Green Briq makes fuel briquettes from invasive plan species. Working first with hyacinth plants that choke off shipping and fishing in East Africa and elsewhere, they are creating a sustainable, lower smoke, cheaper alternative to wood fires and charcoal that produced locally.
May 11th, 2018 – Kisumu, Kenya
Author: Noah Kozminski
Having collected and dried hyacinth samples at Dunga Beach, Green Briq heads to Kibuye Market Waste Management CBO (KMWM) to talk compaction. The goal of the endeavor: Find an innovative way to incorporate the troublesome invasive species into a useful fuel source using local techniques.
The team arrives in sprawling Kibuye Market, a maze of stalls and shops, connecting dirt pathways turned tunnel-like by tarps slung overhead for shade. Cries of hawkers and the roar of traffic from the nearby highway fill the air. Greeted by Harison Otieno, KMWM’s director, the team is led to the headquarters of the organization. A few low buildings stand in a somewhat-secluded plot, where a group of safety-vest clad men are working. The land was given to the organization by the City of Kisumu, explains Otieno, introducing his team. The group cleans the market’s general waste and plant matter for disposal and repurposing into burnable briquettes for home use. Inspired by university research projects in the area, the operation was established in 2014, and is approved by Kenya’s Bureau of Standards.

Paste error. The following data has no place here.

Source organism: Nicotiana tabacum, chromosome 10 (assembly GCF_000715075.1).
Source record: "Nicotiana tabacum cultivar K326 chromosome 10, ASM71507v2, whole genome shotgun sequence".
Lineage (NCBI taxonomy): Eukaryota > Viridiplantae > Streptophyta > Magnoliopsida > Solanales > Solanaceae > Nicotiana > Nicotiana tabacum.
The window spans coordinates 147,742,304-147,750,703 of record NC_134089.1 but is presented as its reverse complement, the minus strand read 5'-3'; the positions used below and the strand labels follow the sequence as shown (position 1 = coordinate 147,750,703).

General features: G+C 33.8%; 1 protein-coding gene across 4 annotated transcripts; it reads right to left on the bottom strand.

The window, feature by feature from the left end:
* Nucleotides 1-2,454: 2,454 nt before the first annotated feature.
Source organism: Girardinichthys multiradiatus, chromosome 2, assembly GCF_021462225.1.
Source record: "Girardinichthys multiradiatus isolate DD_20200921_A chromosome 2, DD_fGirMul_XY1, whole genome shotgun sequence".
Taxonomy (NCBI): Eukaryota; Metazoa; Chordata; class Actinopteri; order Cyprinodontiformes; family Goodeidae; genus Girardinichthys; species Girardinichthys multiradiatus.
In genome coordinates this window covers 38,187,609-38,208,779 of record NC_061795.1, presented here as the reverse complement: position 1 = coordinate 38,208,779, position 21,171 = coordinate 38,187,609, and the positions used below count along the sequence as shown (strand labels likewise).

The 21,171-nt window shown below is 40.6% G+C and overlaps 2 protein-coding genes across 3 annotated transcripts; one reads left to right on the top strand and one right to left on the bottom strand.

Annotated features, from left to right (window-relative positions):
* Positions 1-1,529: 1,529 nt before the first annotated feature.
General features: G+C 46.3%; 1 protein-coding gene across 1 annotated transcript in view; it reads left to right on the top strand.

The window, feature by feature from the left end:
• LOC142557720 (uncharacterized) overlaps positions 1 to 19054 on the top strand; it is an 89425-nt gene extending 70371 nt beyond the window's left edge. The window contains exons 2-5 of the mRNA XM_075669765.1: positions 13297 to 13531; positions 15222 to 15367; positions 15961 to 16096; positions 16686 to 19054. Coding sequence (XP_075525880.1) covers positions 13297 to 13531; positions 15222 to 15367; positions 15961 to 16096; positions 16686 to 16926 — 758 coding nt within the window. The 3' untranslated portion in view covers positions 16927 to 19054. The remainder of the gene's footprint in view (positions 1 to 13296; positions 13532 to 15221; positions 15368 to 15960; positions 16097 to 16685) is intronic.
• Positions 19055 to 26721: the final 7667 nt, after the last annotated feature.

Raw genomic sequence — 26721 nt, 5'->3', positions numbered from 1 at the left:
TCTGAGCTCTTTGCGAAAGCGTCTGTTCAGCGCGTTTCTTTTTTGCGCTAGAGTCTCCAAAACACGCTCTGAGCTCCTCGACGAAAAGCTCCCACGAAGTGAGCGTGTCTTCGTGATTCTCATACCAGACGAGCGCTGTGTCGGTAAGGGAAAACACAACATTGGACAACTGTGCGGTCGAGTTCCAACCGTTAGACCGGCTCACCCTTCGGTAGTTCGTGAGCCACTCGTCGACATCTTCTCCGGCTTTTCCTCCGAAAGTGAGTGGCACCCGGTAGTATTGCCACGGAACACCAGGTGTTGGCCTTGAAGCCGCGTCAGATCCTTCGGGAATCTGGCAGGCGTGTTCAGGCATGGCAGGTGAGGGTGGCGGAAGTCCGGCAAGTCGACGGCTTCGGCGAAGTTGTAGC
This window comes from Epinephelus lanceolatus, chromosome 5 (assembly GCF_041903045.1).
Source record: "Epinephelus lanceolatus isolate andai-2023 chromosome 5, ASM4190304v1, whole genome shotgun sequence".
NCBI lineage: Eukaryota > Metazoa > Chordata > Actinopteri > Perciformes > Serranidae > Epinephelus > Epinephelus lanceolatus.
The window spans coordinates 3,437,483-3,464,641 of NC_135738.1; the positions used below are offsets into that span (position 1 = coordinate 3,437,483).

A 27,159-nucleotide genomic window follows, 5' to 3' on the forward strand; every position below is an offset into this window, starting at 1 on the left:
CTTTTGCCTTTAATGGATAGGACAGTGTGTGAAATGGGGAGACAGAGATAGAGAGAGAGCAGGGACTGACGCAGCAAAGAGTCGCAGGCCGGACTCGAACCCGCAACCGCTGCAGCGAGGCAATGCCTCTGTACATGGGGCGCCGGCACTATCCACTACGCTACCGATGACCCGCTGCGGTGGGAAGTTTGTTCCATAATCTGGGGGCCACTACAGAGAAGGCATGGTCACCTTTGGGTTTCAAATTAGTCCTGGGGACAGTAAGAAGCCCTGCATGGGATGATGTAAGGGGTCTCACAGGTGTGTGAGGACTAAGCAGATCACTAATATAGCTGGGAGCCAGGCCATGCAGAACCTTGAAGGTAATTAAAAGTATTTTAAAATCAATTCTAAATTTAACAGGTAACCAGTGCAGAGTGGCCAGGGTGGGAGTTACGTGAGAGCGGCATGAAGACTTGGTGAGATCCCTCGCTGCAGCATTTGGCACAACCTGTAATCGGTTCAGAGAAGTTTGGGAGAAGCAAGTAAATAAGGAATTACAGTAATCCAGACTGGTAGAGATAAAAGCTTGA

The focus for Green Briq is the hand-operated compaction machine the workers are standing around. Two men mix coarse paste in a wheelbarrow nearby — Otieno explains their briquettes are made from a variety of components and binders; charcoal dust, clay soil, sawdust, molasses, and others; each with their own qualities. The thick paste, once of satisfactory composition and constitution, is put into a hopper at the top of the compactor, and a handle is hand-cranked to produce a cylindrical briquette. This then needs to be dried before it can be sold locally to heat cooking stoves.
It’s time to test an innovative new component — Green Briq discusses the viability of hyacinth as a component in briquettes, which Otieno and his workers agree shows promise. Mixing in the ground sample of hyacinth brought by the team, several sample briquettes are produced. A few days of drying, and the briquettes will be ready for testing. To evaluate the promise of the project, tests will compare amounts of energy produced by burning briquettes produced with existing techniques and those made with hyacinth.
After making the briquettes, Otieno shows off more of the compound. The waste management group, he says, can produce around a thousand briquettes in six hours, which are sold only to local individuals, not vendors. Otieno displays some samples from partnering organizations —briquettes and small pellets made from human waste, light-colored granular fertilizer made from urine — which the group cannot currently produce, but are looking into for the future. Currently, the operation produces a variety of fast- and slow-burning briquettes for domestic use, as well as animal feed from vegetative waste left by fruit and vegetable vendors in the market.